# Why isn't Hawking radiation frozen on the boundary, like in-falling matter?

From the perspective of a far-away observer, matter falling into a black hole never crosses the boundary. Why doesn't a basic symmetry argument prove that Hawking radiation is therefore also frozen on the boundary, and therefore not observable? Wouldn't the hawking radiation have to have started its journey before the formation of the black hole? Furthermore, wouldn't the radiation be infinitely red-shifted?

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I thought the never-cross-the-horizon argument only applied to (massless) test particles. If the particle has mass, then strictly speaking you have to compute it's own (admittedly small) contribution, and in that case the matter truly does cross the horizon, even for a distant observer. – Warrick Aug 24 '12 at 8:38

Classically, this is true. Something exiting from a classical static black hole would have had to have started before the universe was created. The frozen-on-the-horizon view of a black hole is the view you get under classical general relativity. When you add quantum mechanics, this view is no longer quite valid, and you get Hawking radiation, which from a far-away observer's viewpoint, interacts with the infalling matter.

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Evaporating black holes behave qualitatively differently from static ones if you allow an infinite amount of time to pass. In particular, there is no event horizon for an evaporating BH, only an apparent horizon. Furthermore, if you stack the apparent horizons of a shrinking black hole plus time, the resultant surface is two-way transversible.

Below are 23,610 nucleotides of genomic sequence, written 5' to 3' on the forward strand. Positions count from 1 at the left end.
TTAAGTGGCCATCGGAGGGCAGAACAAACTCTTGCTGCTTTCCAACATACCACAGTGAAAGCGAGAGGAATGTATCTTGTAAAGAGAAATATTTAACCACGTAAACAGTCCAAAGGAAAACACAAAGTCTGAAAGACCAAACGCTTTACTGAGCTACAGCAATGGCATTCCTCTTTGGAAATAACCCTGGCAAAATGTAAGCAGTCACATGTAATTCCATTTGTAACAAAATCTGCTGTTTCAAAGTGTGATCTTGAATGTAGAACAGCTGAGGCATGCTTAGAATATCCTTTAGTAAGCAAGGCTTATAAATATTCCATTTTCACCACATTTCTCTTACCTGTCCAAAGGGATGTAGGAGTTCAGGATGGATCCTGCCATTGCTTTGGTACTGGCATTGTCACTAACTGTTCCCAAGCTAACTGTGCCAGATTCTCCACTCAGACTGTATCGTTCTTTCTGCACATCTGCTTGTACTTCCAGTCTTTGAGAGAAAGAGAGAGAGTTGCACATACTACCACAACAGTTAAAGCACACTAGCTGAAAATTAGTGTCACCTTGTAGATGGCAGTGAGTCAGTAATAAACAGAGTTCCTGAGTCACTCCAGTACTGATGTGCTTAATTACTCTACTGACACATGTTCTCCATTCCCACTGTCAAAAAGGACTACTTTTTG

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do you have any references for that? two-way transversible mean that light can traverse it, so far observers can see behind it, including the singularity – lurscher Aug 23 '12 at 19:55
@lurscher: You can look at any of Ashtekar's papers on Dynamic horizons. It's easy enough to see if you imagine the null ray that is trying to escape the black hole, sitting stationary on the boundary of the hole. If the black hole shrinks, then this null ray is now on the outside of the black hole, and will escape to infinity. – Jerry Schirmer Aug 23 '12 at 21:25
A more technical approach will say that if you assume cosmic censorship, then you can prove the area theorem. Shrinking black holes explicitly contradict the area theorem. Also, if the black hole evaporates completely, then there should be no singularity at future timelike infinity. – Jerry Schirmer Aug 23 '12 at 21:26
– Jerry Schirmer Aug 23 '12 at 21:28
good, but the information taken by the ray waiting for the black hole to shrink to exit to outside needs to be erased at that boundary, or swamped in thermal noise, to keep thermodynamics law consistent, i think – lurscher Aug 23 '12 at 21:29